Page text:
How much will my 8 week old puppy sleep?

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Editor of Dog Articles
Written By Editor of Dog Articles

Tips for Helping Puppy Get Daytime Sleep

Leave your puppy alone. You don’t want him to be dependent on you to fall asleep, so it’s hard to resist cuddling him and letting him fall asleep in your lap. Children should learn to leave your puppy alone while he sleeps. When he wakes up, he will need to be taken outside.

There is a Show your puppy where to sleep. Encourage him to sleep in a crate, a dog bed, or a quiet place in the house if he seems sleepy. He will eventually recognize that spot as the place for sleep once he gets the idea.

There is a Follow the schedule. Quiet time for sleep is followed by active time. He will most likely take a nap after playing or walking. Your puppy can sleep from 30 minutes to as long as two hours. All of this sleep is normal.

Overtired behavior can be recognized. Don’t let him get too tired, no matter how much fun you’re having. Too much stimulation and exhaustion can lead to bad behavior. Encourage him to wind down by guiding him to his crate or sleeping place.

Tips for Helping Your Puppy Sleep at Night

There is a The crate should be inviting. A dog bed that is expensive is likely to be chewed up by a new puppy. The crate should be lined with a soft, felted, inexpensive blanket. It’s a good idea to avoid wool blankets or mats that can be chewed apart. Bring home a soft toy or baby blanket that smells like the pup’s mom and keep it in the crate. Many owners put the puppy’s crate in the bedroom so he can feel close to his family.

Establish a sleep routine. By giving him a routine from the beginning, you will teach him how to sleep and he will get a better night’s sleep. For several hours before bed, restrict the pup’s intake of food and water. Take him outside to relieve himself.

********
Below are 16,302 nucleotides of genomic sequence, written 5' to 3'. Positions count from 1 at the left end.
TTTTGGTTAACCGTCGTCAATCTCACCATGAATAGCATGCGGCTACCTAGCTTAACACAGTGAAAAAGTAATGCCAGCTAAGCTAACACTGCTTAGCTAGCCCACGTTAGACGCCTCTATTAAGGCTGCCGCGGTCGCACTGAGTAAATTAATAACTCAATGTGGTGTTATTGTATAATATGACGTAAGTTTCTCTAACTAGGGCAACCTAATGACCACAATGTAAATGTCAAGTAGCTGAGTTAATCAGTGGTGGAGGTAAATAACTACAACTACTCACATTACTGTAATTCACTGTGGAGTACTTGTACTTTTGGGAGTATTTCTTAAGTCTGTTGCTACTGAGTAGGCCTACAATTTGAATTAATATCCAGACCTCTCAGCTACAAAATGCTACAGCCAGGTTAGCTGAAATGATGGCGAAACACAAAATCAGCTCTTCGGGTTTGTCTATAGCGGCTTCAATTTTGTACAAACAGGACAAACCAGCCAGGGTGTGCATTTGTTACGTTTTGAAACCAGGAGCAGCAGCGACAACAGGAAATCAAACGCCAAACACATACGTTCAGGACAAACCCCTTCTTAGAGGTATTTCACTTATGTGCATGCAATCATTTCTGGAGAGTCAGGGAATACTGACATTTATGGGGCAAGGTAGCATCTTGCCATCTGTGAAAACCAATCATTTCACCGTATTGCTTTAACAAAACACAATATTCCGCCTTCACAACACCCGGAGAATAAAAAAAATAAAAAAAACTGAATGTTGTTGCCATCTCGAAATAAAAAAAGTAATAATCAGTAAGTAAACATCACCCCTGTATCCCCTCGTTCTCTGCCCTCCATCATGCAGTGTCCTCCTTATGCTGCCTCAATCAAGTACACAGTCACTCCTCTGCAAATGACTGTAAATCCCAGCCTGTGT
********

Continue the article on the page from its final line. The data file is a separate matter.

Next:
His sleep area should be quiet and dim. Keep the volume down and the light low if you watch TV in bed. If the room gets early morning light, you may want to use blackout shades. The dark and quiet will tell him that it’s time to sleep. If you have a wire crate, you can put a cover over it to make it more den-like.

There is a Don’t give in at night. Make sure your puppy has a chance to go to the bathroom and has plenty of physical and mental exercise during the day. Reward him with a treat when he gets into his crate. Before he settles in for the night, be prepared for some whining, barking, or howling while he learns the routine.

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There is a Be prepared for disruptions. Puppies are not yet ready to sleep through the night. During the night, your puppy may need a break. If he is sleeping in a crate in your bedroom, you will be able to respond if he needs to leave. Take him outside, praise him, and put him back in the crate for sleeping.

Your Puppy’s Sleep Schedule

Puppies thrive on structure and routine. A sleep schedule will help you and your puppy adjust to living together. The sample schedule will help you on your way to establishing a good routine.

Morning Puppy Schedule.

There is a Take the puppy outside in the morning to relieve himself.

There is a Feed him breakfast.

There is a Puppies need to take a break after eating.

Take a walk and play with him for 60 minutes.

There is a Nap time. He can sleep from 30 minutes to two hours.

There is a As soon as he wakes up, give him another potty break.

There is a Feed him lunch.

The schedule for puppies in the afternoon.